Why education is vital in the process of building peace
A World at School, Children in conflicts, Education in emergencies
A Yemeni boy a boy stands on piece of exploded artillery shell near his home in Al Mahjar Picture: UNICEF
Conflict and insecurity are the dominant development challenges of our time – challenges that are inextricably linked to poverty.
Between 2005 and 2011, countries that experienced major violence had poverty rates 21% higher than those countries with no violence on average.
The social consequences of this conflict are shocking, particularly for children.
Those living in fragile and conflict-affected areas are more than twice as likely to be malnourished, more than three times as likely to be out of school, and more than twice as likely to die before age five. Of all child deaths, half occur in conflict-affected areas.
Sadly, the magnitude and intensity of this challenge is growing. The number of persons forcibly displaced is the largest since World War II, averaging 42,500 per day, a four-fold increase in four years.
One in 10 children globally – 230 million – now live in areas affected by armed conflict. Discouraging headlines from Syria, the Central African Republic, Yemen and countless other countries in conflict remind us of their plight daily.
Children from the Central African Republic at a refugee camp in Cameroon Picture: OCHA/Ivo Brandau
In the education community, we tend to frame this increasing conflict as an interrupter of education. While this is certainly true, with devastating and compounding consequences, less is said about the important peace-building role education can play in preventing conflict in the first place.
Education serves as the foundation for the development of a peaceful society – a secondary enrollment rate 10% higher than average reduces the risk of war by 3%.
In no small part, this is due to the role education plays in leveling the field, economically, politically and geographically, reducing inequality between groups.
A growing body of research led by FHI360 and UNICEF is shining light on this intimate relationship between education, inequality and conflict, finding that the likelihood of violent conflict doubles for countries with high levels of intergroup inequality in education – holding true even when wealth, political regime and geography are controlled.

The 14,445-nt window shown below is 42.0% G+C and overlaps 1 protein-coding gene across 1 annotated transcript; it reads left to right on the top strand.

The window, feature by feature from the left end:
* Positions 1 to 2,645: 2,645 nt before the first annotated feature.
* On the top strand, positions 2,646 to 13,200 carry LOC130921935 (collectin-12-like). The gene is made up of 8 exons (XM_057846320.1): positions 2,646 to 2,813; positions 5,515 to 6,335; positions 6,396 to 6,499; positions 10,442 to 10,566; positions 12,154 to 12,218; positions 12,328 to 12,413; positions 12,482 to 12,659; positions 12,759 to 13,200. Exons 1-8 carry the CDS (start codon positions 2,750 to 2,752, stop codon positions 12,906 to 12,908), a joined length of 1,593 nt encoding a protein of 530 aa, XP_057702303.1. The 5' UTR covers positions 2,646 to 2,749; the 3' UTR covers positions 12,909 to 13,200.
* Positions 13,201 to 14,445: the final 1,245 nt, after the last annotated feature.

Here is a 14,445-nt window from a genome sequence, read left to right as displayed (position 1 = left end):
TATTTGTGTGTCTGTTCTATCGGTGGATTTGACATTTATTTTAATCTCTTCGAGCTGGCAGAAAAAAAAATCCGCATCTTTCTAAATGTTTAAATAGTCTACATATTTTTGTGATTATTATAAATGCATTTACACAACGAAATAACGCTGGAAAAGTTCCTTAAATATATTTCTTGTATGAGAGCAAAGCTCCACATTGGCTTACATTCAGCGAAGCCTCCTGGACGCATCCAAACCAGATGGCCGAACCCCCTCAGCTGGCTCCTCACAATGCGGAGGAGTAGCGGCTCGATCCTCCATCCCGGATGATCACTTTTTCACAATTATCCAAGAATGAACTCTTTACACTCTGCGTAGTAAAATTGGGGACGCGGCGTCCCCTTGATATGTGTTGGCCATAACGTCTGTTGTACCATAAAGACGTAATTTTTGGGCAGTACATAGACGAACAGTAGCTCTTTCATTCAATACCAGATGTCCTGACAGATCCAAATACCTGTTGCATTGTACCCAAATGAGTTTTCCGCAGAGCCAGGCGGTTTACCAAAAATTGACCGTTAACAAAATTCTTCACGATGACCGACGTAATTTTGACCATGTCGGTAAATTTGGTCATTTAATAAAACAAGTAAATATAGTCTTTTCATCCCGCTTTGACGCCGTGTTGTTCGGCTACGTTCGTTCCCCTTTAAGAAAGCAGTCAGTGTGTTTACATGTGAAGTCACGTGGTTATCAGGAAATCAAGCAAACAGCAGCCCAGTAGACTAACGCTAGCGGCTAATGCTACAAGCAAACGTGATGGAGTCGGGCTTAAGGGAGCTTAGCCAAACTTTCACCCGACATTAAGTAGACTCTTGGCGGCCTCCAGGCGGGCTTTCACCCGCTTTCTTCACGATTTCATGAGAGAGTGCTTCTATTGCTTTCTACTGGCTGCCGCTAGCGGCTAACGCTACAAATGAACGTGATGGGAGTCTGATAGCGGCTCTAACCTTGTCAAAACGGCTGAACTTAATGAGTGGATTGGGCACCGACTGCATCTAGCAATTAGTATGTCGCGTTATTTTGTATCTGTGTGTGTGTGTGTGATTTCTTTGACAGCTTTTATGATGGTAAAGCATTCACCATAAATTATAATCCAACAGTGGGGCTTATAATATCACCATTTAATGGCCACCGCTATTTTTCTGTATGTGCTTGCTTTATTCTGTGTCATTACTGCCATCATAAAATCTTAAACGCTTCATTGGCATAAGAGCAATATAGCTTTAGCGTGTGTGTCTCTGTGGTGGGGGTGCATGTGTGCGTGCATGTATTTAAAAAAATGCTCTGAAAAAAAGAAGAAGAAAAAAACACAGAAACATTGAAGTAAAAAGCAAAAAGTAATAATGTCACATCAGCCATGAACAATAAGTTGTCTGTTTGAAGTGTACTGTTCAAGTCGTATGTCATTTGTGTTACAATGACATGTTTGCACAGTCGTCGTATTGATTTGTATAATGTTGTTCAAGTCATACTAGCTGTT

While preventing conflict is certainly a complex issue with many moving parts, if we frame potential solutions by isolating its roots, there are obvious answers.
The relation between education inequality and conflict is clear. Not only does equality in education create significantly more peaceful societies, it sets precedent for equal access to opportunity, financial assets, political power and fair distribution of resources – not coincidentally, roots of conflict themselves.
Education allows often-segregated spheres of life between diverse groups to intersect, building a new generation sensitised to differences – ethnic, religious, geographic, or economic – while at the same time, exposed to the greater number of similarities shared.
A peace walk held in Pakistan by the Beydar Society
Education weaves tight the diverse threads of social fabric that builds nations and its power in this sense should not be underplayed.
Yet, our potentially most important tool is continually sidelined. Donor aid to basic education has fallen every year since 2010.
In 2014, just 1% of humanitarian aid – critical in conflict and emergency – was given to education. As support for education drops, conflict and inequality continue to rise.
As we set out to realise the newly adopted Sustainable Development Goals – an extension of our failure to achieve the Millennium Development Goals – over 34 million children and adolescents are out of school due to conflict and emergency.
Education cannot continue to be just a reactionary instrument, delivering conflict sensitivity programming to these children in the hopes of dampening fires already lit.
If we are serious about addressing the conflict that continues to lay waste to millions of lives and resources, reversing decades of progress, then we urgently need to incorporate education as the essential tool in our peace-building architecture that it is, preventing conflict before it starts.